Differential Treatment Outcomes of an Intervention Targeting Suicide Ideation: How Patient Typology Moderates the Effectiveness of CAMS-PFT vs. TAU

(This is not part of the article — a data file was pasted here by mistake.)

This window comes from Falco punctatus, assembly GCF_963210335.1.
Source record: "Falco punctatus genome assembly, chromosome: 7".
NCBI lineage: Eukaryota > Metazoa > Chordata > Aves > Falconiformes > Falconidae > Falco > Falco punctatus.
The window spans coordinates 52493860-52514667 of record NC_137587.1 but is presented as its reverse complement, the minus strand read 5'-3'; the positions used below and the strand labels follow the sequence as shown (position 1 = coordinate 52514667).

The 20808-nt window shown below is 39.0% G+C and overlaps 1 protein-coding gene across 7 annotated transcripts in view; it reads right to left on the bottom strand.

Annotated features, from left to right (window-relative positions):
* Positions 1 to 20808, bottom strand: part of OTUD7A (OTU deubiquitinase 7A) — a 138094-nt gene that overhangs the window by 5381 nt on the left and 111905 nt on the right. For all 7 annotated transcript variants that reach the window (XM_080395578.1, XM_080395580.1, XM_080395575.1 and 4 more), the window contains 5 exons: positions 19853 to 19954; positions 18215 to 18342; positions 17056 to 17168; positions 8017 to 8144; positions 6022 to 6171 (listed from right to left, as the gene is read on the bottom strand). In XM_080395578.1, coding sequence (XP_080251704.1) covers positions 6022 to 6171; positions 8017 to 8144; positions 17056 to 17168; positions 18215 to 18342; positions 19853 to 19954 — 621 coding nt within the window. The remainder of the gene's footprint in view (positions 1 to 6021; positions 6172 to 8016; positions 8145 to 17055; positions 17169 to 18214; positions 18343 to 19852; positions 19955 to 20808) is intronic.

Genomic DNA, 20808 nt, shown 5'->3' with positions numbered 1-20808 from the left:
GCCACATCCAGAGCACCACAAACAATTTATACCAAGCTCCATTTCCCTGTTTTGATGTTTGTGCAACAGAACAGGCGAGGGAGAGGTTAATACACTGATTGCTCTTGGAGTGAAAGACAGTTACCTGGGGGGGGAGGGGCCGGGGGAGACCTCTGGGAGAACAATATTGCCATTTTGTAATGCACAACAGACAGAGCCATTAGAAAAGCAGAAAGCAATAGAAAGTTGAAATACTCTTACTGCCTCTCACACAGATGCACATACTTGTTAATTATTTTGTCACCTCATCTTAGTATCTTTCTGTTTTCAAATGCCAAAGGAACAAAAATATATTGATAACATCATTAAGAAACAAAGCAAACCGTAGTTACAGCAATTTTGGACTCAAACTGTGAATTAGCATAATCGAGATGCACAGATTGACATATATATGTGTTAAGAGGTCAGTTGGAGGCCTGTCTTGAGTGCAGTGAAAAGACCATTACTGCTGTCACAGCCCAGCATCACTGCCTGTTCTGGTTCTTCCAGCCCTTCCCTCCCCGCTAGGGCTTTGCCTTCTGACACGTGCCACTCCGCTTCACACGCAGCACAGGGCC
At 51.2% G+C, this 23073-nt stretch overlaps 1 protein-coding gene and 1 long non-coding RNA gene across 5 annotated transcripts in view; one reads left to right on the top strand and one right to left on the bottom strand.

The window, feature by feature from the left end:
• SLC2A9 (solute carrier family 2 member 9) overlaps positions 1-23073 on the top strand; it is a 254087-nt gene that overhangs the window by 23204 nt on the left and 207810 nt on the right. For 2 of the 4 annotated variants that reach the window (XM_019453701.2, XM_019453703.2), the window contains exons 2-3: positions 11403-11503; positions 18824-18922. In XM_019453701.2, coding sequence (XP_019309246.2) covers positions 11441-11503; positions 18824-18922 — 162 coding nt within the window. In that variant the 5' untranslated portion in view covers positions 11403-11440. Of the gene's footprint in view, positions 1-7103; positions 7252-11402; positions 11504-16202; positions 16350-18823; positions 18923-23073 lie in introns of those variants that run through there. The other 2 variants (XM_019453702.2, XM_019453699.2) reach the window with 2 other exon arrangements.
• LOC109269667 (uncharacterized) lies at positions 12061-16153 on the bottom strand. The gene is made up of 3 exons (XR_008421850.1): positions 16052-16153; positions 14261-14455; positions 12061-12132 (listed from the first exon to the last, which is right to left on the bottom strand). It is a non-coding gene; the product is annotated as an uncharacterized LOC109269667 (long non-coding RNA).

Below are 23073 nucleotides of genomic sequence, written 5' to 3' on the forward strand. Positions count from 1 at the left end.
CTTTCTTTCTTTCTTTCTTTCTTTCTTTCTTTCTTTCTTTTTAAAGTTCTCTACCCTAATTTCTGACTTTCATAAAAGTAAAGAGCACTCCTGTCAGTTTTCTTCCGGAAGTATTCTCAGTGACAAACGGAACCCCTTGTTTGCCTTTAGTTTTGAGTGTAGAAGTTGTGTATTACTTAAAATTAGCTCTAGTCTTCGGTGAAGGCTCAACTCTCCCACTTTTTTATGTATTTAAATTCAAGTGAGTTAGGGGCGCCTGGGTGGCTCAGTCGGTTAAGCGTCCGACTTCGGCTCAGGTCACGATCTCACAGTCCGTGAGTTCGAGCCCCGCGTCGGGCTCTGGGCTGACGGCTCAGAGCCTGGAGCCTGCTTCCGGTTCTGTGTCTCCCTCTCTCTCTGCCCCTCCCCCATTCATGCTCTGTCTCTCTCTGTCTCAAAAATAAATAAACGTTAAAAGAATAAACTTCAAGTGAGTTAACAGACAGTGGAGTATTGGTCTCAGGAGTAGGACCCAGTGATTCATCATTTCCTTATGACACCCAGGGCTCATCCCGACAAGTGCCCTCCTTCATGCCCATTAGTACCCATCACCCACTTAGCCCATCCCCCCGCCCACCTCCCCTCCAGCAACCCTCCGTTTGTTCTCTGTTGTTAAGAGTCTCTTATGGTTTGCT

Suicide related behaviors remain a major public health concern, as 1.1 million adults in the United States attempted suicide in 2008. Along with developing more effective treatments targeting suicidality, there remains a need to better differentiate among suicidal persons in order to maximize limited mental health resources. It may be possible to treat select subgroups with routine care, whereas others with greater perceived risk of suicide may require additional services. The current study investigated the moderating effect that suicidal ambivalence and level of chronicity have on treatment outcomes in an adult sample (n = 50) receiving either the Collaborative Assessment and Management of Suicidality-Problem Focused Treatment (CAMS-PFT) or treatment as usual (TAU) at an outpatient mental health clinic in the Pacific Northwest. Research staff administered the Scale for Suicide Ideation (SSI), Outcome Questionnaire-45.2, and Reasons for Living Inventory, at the pre-treatment, post-treatment, and 6-months time points. Additionally, the Suicide Status Form (SSF) was administered at the pre-treatment assessment. Suicidal ambivalence was determined by creating specific cut points with the wish to live and wish to die scales on the SSI, and chronicity of suicidality was determined by history of previous suicide attempts. Results from a factor analysis of the SSF suggest that the participants experienced greater persistent levels of elevated stress as compared with participants in previous research. Using both hierarchical linear modeling (HLM) and multivariate analysis of covariance (MANCOVA), the study measured differences in rates of change on the three outcomes of interest. The analysis of the interaction between Time and Typology suggests that regardless of treatment condition, patients with two or more previous suicide attempts experienced a greater reduction in suicidal ideation as compared to those with less than two previous suicide attempts. A trend towards significance was observed for the interaction between Chronicity and Treatment, with greater reductions in suicidality for patients that received CAMS-PFT. These findings suggest that outpatient treatment may be effective at reducing suicidality and that a more intensive course of psychotherapy may reduce suicidal ideation at a greater rate than treatment as usual.
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